Industrial production has been one bright spot, with growth of 6.3% registered in September2. This coincides with the introduction of the “closed loop management” approach, a system by which factories arrange for staff to live and work within its facilities. This arrangement allows for production to continue while adhering to the strict COVID-19 rules, but does come at a social cost. 

Industrial production has also benefited from the improvement in supply chains at China’s ports, the recovery in car manufacturing and a pickup in electrical machinery and equipment investment. 

As domestic demand falters and the slowing global economy leads to a weaker demand for exports, the prospect of a further significant rebound in industrial production in 2023 looks unlikely. 

Exports, as measured through container throughput, registered a double-digit contraction in early September. Order backlogs in key manufacturing and exporting hubs have declined and figures show that falling demand in areas such as computers and semiconductors. We expect exports to decline by 2-5% in 2023. 

The latest Caixin manufacturing PMI figures revealed a noticeable fall in its new orders component, adding to concerns about future growth prospects. 

Collapsing property market

The Chinese property sector accounts for around 25% of GDP when construction, land sales, and other related activity are taken into consideration. Previous measures to cool the housing market, the fallout from the property developer debt scandal, and a growing movement to boycott mortgage payments in protest over stalled construction have smashed activity levels. Home prices fell for a thirteenth consecutive month in September. Meanwhile, new starts fell 46% and land purchases slumped 57% in July (see chart).

Authorities have been trying to alleviate the distress in the housing market by easing mortgage rates, reducing down-payment ratios for first-time buyers in the major cities from 30% to 20% and relaxing buying restrictions outside of the four tier-one cities.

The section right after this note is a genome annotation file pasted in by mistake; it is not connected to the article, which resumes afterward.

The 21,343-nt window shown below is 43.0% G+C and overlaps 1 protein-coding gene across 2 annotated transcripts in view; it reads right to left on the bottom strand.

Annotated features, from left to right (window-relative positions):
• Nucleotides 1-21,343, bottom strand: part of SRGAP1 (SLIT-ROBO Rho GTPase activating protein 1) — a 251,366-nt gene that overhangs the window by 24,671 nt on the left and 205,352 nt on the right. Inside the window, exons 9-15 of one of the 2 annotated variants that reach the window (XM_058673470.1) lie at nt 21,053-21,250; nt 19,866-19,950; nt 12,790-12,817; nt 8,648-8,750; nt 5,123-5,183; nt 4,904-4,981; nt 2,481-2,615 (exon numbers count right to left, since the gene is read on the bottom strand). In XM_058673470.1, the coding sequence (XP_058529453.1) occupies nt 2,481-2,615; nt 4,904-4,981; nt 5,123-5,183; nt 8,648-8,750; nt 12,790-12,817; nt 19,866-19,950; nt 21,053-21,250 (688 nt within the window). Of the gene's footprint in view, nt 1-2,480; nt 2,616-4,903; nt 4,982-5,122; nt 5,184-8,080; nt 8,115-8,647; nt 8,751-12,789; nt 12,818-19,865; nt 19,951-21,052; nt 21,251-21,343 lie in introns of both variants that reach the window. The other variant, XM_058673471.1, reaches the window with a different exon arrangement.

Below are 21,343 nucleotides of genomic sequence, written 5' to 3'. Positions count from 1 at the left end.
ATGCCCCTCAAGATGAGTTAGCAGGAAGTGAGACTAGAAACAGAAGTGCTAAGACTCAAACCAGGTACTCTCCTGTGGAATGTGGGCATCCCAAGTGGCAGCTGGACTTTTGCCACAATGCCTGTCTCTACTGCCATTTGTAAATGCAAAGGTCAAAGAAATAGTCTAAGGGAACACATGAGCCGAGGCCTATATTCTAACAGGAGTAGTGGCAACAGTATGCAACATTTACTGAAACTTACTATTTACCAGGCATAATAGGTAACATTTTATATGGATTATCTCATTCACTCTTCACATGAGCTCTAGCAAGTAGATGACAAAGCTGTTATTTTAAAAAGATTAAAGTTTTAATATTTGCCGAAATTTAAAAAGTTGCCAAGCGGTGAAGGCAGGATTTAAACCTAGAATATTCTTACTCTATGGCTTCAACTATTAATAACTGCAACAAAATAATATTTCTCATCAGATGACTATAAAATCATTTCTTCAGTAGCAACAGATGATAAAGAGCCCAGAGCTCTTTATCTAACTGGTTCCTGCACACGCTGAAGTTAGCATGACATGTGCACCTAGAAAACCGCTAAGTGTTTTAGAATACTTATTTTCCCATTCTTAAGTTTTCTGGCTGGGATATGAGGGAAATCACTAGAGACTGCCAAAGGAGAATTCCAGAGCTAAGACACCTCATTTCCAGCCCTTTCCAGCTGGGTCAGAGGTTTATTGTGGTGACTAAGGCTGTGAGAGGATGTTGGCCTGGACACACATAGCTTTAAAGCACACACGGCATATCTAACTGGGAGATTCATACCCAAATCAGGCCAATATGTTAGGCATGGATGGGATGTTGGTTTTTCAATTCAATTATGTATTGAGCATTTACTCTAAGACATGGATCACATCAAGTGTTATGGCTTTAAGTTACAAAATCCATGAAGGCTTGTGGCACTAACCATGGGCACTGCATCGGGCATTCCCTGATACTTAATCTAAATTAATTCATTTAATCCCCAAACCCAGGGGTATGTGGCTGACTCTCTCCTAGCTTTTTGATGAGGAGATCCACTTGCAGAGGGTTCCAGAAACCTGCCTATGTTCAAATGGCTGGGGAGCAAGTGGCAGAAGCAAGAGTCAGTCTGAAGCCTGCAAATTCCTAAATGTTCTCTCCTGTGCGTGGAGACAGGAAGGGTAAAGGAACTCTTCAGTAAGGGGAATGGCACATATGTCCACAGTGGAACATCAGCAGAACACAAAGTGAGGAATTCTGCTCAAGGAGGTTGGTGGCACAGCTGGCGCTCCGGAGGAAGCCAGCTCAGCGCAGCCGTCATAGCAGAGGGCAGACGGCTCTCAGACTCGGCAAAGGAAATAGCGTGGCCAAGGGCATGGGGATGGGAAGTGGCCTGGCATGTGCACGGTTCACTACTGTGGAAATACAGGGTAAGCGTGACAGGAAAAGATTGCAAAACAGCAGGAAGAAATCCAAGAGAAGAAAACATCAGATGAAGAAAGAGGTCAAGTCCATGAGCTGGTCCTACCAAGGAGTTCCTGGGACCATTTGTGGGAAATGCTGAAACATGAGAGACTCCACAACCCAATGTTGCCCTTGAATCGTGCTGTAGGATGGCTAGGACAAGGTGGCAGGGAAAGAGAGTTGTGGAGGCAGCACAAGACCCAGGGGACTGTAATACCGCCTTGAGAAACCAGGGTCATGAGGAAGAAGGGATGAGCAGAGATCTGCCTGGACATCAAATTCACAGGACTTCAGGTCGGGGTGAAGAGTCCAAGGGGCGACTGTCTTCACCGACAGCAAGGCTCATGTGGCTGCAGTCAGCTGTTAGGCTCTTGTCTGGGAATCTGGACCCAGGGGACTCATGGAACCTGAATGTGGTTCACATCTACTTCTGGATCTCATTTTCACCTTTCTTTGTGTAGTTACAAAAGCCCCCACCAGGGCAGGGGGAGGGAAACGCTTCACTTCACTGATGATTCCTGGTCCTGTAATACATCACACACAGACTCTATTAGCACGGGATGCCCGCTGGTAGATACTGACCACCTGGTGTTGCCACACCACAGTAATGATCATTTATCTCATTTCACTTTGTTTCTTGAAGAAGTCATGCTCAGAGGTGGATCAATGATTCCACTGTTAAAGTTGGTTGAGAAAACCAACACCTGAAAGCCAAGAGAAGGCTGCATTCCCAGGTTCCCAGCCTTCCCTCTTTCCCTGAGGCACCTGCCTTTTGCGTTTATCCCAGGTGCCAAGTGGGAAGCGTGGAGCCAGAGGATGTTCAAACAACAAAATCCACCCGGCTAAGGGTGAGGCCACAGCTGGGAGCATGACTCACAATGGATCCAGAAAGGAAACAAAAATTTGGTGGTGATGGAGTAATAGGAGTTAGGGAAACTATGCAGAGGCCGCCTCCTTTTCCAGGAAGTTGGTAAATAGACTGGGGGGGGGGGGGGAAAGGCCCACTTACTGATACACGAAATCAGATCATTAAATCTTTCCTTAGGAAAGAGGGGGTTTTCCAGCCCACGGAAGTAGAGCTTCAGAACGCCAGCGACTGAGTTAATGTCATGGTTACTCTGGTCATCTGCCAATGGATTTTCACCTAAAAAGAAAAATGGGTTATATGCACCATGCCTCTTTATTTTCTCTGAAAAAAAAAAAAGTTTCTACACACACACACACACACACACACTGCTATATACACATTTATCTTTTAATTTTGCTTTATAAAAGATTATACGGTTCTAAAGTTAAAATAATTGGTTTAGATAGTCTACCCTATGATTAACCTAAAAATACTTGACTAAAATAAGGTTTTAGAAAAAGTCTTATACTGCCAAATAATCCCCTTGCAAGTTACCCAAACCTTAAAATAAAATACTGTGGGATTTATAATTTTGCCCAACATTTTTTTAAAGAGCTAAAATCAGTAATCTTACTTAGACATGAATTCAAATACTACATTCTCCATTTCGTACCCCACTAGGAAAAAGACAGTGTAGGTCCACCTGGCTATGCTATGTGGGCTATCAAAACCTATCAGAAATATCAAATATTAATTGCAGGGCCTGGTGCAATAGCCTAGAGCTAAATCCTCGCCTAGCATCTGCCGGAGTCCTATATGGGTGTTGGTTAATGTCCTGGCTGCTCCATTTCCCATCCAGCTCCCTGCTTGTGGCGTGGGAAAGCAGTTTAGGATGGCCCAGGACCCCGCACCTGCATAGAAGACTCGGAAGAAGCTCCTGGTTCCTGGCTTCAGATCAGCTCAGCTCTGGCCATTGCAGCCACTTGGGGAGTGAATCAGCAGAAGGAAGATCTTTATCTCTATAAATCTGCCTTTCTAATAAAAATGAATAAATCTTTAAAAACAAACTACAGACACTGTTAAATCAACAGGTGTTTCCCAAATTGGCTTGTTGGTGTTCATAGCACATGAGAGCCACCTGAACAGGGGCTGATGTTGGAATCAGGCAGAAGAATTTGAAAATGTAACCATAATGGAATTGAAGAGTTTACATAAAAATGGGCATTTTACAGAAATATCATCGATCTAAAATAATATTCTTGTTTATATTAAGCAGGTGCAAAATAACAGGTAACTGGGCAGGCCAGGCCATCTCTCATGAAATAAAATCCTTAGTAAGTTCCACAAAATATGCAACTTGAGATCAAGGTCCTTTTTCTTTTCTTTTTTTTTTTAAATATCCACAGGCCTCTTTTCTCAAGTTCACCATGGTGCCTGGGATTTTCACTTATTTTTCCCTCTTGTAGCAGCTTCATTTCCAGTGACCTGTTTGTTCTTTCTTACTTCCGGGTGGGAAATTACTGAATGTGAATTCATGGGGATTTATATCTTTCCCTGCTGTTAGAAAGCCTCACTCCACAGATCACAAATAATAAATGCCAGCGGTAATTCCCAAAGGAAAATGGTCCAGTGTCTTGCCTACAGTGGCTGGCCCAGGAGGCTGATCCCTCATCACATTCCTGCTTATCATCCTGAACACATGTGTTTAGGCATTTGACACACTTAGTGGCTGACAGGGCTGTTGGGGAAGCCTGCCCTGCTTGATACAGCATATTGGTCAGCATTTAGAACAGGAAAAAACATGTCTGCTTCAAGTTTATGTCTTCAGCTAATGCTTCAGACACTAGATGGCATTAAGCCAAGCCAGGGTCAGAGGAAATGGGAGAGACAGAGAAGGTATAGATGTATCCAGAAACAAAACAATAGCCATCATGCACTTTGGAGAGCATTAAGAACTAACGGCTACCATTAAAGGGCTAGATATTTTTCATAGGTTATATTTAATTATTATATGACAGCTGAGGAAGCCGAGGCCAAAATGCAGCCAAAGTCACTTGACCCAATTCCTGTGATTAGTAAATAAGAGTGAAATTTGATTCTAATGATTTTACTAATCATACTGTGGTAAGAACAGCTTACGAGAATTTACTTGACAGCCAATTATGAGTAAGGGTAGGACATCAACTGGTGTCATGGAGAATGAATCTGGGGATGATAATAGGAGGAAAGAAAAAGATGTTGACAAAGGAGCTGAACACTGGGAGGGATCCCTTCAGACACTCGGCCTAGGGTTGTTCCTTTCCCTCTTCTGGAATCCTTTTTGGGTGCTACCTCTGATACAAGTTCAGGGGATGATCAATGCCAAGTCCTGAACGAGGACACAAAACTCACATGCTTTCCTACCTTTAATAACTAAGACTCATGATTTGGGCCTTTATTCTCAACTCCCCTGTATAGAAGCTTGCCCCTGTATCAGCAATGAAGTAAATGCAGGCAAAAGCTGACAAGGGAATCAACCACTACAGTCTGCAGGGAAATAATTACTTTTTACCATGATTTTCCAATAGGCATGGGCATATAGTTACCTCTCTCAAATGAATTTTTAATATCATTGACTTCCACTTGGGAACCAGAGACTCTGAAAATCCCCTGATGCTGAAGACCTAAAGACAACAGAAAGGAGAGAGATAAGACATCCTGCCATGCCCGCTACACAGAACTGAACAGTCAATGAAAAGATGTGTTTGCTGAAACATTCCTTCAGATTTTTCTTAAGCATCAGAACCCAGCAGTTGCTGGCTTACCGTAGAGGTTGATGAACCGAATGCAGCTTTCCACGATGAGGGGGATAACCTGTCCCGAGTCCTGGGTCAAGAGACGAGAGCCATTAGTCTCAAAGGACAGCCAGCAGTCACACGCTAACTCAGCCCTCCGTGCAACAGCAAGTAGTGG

Given the broad range of pressures, we remain cautious about the potential for a recovery in the property sector. Homebuyer sentiment remains poor, household leverage is elevated, and the outlook for the labour market has been more uncertain. 

For 2023, we expect a longer and deeper contraction in housing investment, with an estimated contraction of  8-10% year-on-year. The current dislocation in the housing market is also expected to create long-term scarring which could weigh on growth prospects for many years. 

Infrastructure rebuild

Infrastructure investment has helped to mitigate some of the sharp slowdown experienced elsewhere in the economy. China believes that injecting vast sums into large-scale projects will help to modernise its economy and deliver an industrial transformation. 

Traditional infrastructure projects are being fast-tracked in areas including transportation, energy, and water resources. China is implementing a massive renewable energy strategy, creating the world’s longest water tunnel and developing a high-speed rail network. 

Authorities are also determined to deliver an enormous digital transformation, which revolves around building massive data centres and deploying ultra-fast digital networks. 

The significant increase in credit growth and a faster approvals process have encouraged us to increase our growth forecast for infrastructure investment to 8-10% for 2022. During times of economic weakness, China has traditionally turned to infrastructure investment (such as in 2008-09 and 2012-13) although current levels are still significantly lower than during previous cycles.